The appeal of chief-executive experience in a political candidate sustained enormous damage in election returns on Tuesday – and not just by the fact that the ex-CEO at the top of the ticket, Mitt Romney, couldn’t leverage his business experience, acumen and resume into the presidency in a campaign conducted during the worst economic malaise in the United States since the Great Depression.
All eight ex-CEOs or business owners who were highlighted for their political ambitions in a Chief Executive story in the September/October issue got defeated at the polls on Election Day. Generally, as apparently with Romney, voters in their races were underwhelmed by their arguments that executive capabilities and accomplishments would translate into sound political leadership.
At a time when the U.S. economy can’t gain much traction, job creation is tepid and fiscal and budget issues loom large at the federal and state levels, that 0-8 result amounts to quite a repudiation of candidates whose executive leadership and business experience would seem to provide the right qualifications for the times.
Add it to the fact that Romney’s CEO resume ultimately seemed to matter little to the electorate. President Obama tarred the Republican candidate in early advertising as having been a greedy, outsourcing, job-slashing marauder when he was in charge of Bain Capital, and Romney never tried hard enough to change that caricature. He effectively sacrificed his business accomplishments on the altar of political expediency when just the opposite strategy may have helped.
Or, as commentator Daniel Henninger put it in the Wall Street Journal post-election: “In the United States ‘business experience’ is now a political liability.”
Besides Romney, each of the other ex-CEOs and business owners highlighted in our story also saw their leadership qualifications overwhelmed by other factors:
Linda McMahon, running as a Republican for the Senate seat from Connecticut for the second time in two years, lost to Democratic Rep. Chris Murphy in a very blue state. McMahon along with her husband, Vince McMahon, founded and ran World Wrestling Entertainment. She spent $50 million in her 2010 race and $42 million this time around. The race got nasty, as McMahon shed light on property owned by Murphy that faced foreclosure, and he showed that she had been late paying property taxes several times.
Tom Smith, a Republican running for U.S. Senate in Pennsylvania, lost to incumbent Democratic Sen. Bob Casey. Coal-company owner Smith was a Tea Party favorite and spent a reported $16 million of his own money on the race. He relied on broad Republican themes of fiscal restraint and criticized Obama for squelching entrepreneurship. Casey was a big favorite of organized labor and was way ahead in polls through August, but Smith used TV ads hammering Casey to draw close.
Jim Graves, the only Democrat among the eight, lost to Republican Rep. Michele Bachmann in suburban Minneapolis. Graves is CEO of Graves Hospitality and was considered to have a shot against Bachmann, a Tea Party leader and ultra-conservative. But a big war chest and redistricting helped her re-election bid prevail even over a personal boost to Graves by former President Bill Clinton at a rally in Graves’ hometown of St. Cloud, Minn. Graves couldn’t attract enough Republican moderates to outstrip Bachmann’s core Tea Party support.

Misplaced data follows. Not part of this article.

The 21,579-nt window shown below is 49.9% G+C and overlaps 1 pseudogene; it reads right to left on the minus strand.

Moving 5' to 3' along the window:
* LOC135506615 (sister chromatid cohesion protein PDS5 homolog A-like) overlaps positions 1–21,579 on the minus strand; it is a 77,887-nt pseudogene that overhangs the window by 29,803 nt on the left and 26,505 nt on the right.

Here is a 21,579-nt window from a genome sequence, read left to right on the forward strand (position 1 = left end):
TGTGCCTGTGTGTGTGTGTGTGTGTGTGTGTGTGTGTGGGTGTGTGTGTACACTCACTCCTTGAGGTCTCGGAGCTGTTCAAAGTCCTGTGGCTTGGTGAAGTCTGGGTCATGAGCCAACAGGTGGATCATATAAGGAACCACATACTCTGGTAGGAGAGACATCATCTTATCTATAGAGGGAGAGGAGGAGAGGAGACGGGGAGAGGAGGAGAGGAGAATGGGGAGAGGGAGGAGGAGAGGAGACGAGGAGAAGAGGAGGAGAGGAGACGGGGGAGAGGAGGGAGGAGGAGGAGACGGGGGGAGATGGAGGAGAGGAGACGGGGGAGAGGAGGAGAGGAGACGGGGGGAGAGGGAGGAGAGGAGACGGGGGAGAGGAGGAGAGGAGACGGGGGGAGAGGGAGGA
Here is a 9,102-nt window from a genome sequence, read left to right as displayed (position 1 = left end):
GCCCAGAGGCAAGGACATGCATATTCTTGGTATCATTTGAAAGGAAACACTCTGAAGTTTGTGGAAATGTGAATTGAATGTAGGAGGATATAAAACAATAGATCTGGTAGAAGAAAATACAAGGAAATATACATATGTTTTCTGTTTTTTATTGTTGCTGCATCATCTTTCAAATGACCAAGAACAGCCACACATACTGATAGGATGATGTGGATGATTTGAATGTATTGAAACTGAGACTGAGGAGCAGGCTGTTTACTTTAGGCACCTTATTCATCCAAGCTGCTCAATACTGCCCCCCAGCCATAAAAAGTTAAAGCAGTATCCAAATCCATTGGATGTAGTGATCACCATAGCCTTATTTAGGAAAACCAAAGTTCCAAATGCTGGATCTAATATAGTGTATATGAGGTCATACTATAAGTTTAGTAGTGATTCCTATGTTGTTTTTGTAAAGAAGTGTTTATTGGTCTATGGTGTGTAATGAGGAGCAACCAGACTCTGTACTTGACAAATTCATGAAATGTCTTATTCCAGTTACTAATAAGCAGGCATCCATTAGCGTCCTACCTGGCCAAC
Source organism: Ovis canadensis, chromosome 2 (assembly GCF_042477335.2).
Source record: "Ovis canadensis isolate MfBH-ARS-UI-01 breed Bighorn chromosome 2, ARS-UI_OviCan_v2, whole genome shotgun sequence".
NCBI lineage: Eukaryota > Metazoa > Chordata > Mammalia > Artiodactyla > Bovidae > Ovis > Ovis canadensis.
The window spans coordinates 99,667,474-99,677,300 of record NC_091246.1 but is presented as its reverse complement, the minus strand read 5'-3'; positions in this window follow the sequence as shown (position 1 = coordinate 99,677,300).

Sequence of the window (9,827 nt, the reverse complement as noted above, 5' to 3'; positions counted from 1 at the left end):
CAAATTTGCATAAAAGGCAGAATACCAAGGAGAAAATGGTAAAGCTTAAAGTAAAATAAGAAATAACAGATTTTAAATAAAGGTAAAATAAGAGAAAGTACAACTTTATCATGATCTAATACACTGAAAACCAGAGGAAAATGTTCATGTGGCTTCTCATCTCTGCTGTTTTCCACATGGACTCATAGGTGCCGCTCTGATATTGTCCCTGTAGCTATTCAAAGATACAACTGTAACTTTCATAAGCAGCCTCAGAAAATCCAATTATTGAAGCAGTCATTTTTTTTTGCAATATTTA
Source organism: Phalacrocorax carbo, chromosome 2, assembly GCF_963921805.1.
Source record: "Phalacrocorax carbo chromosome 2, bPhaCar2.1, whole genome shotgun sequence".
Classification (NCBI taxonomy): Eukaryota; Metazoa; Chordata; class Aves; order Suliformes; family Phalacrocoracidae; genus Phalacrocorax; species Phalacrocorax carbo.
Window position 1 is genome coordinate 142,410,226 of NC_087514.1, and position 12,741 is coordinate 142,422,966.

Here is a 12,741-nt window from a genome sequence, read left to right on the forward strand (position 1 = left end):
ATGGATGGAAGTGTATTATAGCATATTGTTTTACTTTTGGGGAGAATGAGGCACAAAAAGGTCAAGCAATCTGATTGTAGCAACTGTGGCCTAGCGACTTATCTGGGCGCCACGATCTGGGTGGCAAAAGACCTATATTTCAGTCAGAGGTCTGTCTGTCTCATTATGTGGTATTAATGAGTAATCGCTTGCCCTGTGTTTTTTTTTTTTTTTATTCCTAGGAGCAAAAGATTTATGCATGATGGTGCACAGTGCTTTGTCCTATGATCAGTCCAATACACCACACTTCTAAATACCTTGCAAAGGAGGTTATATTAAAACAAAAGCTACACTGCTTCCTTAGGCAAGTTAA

Bill Maloney, a Republican running for governor in West Virginia, was defeated by incumbent Democratic Gov. Earl Ray Tomblin. Maloney founded North American Drillers, in Morgantown, and campaigned in part on his can-do ability as an entrepreneur. But his campaign focus was on Tomblin’s failures in school reform and the state’s joblessness. Tomblin’s two years in office and message urging stability, as well as backing by a long roster of special-interest groups, trumped Maloney’s wide-ranging critiques of his performance.
Dave Spence, a Republican running for governor in Missouri, was defeated by incumbent Democratic Gov. Jay Nixon in a job-themed campaign that highlighted their differing economic visions. Spence claimed that Nixon’s anecdotal examples of job growth during his tenure masked the truth about a poor economy that was trailing those of Missouri’s neighboring states. But Nixon was able to point to numerous ground breakings and plant expansions in Missouri lately and also highlighted his credentials as a budget and tax cutter who was able to work with the state’s Republican-led legislature.
Kevin Raye, running as a Republican for Congress in the 2nd District in Maine, was beaten by incumbent Democratic Rep. Mike Michaud for the second consecutive time. Raye had founded Raye’s Mustard Mill, a small manufacturer and tourist attraction in Eastport, and also was an influential state legislator. He also positioned himself as a defender of U.S. manufacturing. Still, the two candidates mirrored one another’s views on many issues except Obamacare, which Raye attacked and Michaud defended.
Randy Altschuler, a Republican who opposed Democratic U.S. Rep. Tim Bishop in the 1st District of New York, lost after a bruising rematch with the incumbent. Altschuler was executive chairman and co-founder of CloudBlue, an electronics-equipment recycler, but he couldn’t prevail despite major super-PAC spending on his behalf. He had lost to Bishop, a former college provost, in the same race just two years ago, and voters saw no need to make a change.
Joe Carvin, who ran as a Republican for Congress in the 17th District in New York, couldn’t defeat incumbent Democratic Rep. Nita Lowey. Carvin, a hedge-fund founder and manager, touted his business experience and said it would help him get legislation that would support jobs. But Lowey was a veteran Democrat running for her 13th term with a solid fund-raising operation.